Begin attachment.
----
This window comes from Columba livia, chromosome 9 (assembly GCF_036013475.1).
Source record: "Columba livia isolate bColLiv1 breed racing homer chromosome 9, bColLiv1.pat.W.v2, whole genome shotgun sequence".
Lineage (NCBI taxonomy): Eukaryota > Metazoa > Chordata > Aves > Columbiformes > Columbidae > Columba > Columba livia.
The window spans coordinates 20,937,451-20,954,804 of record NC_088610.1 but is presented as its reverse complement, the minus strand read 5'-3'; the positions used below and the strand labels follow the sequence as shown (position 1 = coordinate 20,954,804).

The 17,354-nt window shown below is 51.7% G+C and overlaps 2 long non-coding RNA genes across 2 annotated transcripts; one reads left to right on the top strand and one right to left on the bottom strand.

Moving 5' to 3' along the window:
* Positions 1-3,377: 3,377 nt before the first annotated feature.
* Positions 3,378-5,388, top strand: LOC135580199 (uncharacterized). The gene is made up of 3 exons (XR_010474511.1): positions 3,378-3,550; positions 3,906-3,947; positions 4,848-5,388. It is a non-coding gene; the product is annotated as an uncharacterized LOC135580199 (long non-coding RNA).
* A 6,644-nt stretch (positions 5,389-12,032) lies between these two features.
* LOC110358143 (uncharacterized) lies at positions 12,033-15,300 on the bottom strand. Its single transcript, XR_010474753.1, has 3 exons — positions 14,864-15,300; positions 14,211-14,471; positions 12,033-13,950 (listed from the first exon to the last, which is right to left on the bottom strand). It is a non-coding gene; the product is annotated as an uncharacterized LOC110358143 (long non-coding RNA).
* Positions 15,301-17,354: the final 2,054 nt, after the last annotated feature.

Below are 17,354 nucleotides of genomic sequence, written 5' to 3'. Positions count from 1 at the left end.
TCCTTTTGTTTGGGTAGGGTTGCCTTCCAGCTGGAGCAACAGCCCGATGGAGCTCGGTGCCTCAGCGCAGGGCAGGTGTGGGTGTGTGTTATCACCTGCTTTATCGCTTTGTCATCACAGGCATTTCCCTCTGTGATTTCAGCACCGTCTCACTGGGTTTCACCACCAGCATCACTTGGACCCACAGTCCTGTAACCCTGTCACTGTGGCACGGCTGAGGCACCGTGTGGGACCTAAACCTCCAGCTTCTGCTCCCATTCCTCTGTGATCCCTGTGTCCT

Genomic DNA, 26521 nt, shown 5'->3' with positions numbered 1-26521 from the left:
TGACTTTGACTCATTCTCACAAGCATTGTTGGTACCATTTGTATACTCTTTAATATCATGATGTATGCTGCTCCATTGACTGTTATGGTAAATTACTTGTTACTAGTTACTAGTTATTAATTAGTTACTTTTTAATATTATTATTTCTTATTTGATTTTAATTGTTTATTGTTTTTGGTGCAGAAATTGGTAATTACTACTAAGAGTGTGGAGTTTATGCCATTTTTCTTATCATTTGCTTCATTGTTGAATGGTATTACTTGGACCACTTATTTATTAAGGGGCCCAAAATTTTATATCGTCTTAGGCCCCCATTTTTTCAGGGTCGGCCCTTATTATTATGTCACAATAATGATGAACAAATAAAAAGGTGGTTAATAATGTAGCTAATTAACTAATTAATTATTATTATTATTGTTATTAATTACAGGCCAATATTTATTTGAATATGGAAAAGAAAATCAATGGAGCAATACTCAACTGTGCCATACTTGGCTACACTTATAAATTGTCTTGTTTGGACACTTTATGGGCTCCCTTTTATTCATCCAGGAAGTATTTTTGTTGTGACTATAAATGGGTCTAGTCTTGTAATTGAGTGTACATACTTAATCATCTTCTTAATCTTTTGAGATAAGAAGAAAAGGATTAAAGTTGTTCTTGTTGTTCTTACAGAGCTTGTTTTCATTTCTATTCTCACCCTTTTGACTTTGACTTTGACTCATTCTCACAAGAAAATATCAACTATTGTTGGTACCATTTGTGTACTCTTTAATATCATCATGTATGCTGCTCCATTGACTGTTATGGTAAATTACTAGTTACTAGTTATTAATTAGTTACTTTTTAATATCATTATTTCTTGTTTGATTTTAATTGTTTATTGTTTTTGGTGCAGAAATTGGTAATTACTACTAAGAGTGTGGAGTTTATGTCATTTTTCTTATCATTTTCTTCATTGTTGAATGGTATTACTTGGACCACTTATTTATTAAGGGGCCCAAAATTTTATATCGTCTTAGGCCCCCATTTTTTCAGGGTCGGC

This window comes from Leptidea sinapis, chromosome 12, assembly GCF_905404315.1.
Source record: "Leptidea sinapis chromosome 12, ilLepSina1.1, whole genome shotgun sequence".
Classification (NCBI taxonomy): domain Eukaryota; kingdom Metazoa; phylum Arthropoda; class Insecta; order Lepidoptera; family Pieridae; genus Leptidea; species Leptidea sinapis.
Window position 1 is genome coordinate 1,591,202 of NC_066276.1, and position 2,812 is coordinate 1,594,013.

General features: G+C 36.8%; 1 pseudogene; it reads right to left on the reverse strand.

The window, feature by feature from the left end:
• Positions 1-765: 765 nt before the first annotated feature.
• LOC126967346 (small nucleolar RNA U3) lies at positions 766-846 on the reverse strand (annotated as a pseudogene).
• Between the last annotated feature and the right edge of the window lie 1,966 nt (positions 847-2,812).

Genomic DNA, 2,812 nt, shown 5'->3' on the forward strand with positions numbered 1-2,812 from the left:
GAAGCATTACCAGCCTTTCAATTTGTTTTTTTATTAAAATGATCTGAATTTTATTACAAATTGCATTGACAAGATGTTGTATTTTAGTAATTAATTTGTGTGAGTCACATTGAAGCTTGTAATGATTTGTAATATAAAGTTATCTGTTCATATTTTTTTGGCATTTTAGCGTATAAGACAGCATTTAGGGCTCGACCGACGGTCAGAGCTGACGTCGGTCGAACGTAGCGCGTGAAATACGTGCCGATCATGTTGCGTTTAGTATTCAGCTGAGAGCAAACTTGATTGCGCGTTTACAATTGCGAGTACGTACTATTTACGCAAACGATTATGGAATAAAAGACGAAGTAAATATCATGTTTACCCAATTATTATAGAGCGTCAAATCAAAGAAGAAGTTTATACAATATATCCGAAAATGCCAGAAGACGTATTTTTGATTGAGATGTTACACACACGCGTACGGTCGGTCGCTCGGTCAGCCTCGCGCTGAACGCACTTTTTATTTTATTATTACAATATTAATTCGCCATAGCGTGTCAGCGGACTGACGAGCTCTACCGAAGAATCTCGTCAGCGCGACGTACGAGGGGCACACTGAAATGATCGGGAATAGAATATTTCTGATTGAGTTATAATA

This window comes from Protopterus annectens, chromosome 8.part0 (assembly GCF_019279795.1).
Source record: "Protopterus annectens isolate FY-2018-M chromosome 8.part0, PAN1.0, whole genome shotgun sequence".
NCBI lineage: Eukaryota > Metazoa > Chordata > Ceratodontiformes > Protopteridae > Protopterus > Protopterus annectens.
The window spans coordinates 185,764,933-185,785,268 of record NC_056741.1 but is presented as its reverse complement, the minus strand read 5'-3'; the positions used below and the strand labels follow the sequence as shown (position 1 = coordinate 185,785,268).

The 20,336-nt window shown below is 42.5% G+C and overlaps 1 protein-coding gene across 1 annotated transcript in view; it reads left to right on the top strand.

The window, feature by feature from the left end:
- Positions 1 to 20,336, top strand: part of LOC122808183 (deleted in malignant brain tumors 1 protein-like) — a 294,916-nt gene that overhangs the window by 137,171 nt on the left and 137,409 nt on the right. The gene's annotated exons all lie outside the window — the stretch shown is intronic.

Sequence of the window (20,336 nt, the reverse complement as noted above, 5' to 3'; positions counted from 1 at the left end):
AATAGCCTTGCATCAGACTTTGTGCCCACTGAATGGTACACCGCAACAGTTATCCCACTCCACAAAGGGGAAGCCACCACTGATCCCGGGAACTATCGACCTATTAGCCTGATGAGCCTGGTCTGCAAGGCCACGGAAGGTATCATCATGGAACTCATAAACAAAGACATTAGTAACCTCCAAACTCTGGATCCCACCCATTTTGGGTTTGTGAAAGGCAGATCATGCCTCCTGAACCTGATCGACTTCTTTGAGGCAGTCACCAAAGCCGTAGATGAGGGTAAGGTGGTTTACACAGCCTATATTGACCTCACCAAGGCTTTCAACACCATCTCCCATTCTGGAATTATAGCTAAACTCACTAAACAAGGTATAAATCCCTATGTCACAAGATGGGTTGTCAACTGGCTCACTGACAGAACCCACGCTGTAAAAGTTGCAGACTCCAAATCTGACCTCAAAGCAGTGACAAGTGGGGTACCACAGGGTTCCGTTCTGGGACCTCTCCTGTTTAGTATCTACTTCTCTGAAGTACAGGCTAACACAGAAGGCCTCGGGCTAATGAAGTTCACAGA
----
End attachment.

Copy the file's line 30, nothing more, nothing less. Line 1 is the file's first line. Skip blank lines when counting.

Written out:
The window spans coordinates 185,764,933-185,785,268 of record NC_056741.1 but is presented as its reverse complement, the minus strand read 5'-3'; the positions used below and the strand labels follow the sequence as shown (position 1 = coordinate 185,785,268).